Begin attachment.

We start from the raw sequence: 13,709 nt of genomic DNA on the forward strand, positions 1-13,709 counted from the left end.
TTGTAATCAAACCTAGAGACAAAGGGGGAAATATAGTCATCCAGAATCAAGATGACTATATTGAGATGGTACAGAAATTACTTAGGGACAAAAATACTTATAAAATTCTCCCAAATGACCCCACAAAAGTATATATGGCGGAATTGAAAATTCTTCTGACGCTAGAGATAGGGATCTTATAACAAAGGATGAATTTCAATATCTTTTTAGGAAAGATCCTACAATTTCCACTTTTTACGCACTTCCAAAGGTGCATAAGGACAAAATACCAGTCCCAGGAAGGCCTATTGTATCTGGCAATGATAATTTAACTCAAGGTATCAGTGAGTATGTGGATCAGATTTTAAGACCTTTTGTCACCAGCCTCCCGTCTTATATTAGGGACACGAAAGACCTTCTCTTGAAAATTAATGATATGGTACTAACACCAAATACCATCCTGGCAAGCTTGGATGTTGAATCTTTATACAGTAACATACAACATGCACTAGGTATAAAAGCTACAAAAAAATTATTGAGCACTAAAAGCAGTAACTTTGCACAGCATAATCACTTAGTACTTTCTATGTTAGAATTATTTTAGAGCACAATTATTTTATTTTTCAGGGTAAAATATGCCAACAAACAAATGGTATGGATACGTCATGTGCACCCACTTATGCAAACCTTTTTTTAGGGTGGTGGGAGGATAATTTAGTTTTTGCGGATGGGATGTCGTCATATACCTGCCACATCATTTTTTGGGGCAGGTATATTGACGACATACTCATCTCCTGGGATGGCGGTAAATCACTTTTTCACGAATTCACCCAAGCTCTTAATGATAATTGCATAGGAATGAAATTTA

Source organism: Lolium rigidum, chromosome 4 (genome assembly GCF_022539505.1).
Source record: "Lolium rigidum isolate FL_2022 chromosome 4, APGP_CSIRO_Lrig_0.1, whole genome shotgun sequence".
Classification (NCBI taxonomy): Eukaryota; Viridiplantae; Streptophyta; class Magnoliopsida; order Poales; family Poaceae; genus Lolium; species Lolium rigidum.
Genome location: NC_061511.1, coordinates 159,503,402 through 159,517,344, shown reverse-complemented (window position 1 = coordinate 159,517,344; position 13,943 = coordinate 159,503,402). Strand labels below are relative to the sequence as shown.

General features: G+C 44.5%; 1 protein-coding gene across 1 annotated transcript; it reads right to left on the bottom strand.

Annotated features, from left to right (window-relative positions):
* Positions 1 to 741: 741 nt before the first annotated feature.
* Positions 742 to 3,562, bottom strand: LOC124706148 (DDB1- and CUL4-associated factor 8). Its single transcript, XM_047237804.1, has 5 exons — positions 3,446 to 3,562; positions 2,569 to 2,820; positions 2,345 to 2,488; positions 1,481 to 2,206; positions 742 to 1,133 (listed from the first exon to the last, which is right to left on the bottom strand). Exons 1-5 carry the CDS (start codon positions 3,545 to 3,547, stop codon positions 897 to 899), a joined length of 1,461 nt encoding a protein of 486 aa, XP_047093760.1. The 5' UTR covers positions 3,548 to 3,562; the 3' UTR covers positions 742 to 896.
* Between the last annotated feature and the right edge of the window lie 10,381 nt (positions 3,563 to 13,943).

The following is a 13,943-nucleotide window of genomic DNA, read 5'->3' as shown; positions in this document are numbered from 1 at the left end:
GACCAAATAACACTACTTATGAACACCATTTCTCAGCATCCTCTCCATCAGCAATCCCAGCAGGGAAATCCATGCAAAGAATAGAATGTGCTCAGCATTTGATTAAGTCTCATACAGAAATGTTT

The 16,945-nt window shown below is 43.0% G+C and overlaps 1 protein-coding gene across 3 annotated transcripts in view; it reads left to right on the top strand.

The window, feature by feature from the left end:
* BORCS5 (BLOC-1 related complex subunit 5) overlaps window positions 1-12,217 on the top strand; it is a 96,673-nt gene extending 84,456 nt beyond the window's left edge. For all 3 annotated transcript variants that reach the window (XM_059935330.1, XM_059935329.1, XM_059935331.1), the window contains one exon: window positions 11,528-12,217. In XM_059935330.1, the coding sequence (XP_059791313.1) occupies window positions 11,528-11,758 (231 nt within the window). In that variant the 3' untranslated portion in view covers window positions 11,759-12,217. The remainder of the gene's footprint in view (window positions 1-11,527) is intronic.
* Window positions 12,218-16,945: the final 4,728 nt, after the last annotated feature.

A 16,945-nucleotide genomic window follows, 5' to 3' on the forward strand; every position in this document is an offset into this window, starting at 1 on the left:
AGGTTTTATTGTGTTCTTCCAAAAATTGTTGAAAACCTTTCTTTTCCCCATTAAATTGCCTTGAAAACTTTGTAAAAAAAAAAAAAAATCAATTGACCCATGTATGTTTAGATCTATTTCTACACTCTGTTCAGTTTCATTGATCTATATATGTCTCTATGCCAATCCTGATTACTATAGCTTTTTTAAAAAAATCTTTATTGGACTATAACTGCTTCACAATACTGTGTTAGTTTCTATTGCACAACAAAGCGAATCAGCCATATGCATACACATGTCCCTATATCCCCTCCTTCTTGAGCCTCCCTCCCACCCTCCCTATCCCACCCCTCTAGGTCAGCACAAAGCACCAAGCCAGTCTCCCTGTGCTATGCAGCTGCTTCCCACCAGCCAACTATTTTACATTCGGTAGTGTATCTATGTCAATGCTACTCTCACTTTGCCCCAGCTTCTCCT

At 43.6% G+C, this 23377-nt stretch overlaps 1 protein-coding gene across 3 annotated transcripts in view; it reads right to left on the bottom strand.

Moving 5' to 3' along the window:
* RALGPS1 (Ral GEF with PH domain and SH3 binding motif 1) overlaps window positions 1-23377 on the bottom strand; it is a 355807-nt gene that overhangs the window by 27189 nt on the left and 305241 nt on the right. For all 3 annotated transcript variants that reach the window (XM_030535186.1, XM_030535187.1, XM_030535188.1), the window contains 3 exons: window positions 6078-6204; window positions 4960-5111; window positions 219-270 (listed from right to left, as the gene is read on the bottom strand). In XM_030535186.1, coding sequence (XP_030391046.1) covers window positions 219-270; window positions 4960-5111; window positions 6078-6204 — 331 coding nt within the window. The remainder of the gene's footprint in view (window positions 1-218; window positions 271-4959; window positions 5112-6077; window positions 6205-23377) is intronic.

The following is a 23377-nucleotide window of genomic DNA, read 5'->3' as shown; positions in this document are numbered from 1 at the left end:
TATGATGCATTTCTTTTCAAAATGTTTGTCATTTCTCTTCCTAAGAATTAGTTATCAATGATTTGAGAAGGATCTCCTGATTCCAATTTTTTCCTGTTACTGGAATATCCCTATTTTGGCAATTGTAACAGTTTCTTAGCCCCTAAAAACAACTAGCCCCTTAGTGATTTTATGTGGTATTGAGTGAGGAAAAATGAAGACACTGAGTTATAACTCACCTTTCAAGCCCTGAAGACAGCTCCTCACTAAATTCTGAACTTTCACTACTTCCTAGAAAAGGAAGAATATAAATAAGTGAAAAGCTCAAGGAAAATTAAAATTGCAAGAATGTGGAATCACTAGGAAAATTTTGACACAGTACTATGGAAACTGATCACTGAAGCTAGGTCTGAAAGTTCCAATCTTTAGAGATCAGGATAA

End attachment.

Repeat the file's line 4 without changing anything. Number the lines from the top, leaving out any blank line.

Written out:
Source record: "Lolium rigidum isolate FL_2022 chromosome 4, APGP_CSIRO_Lrig_0.1, whole genome shotgun sequence".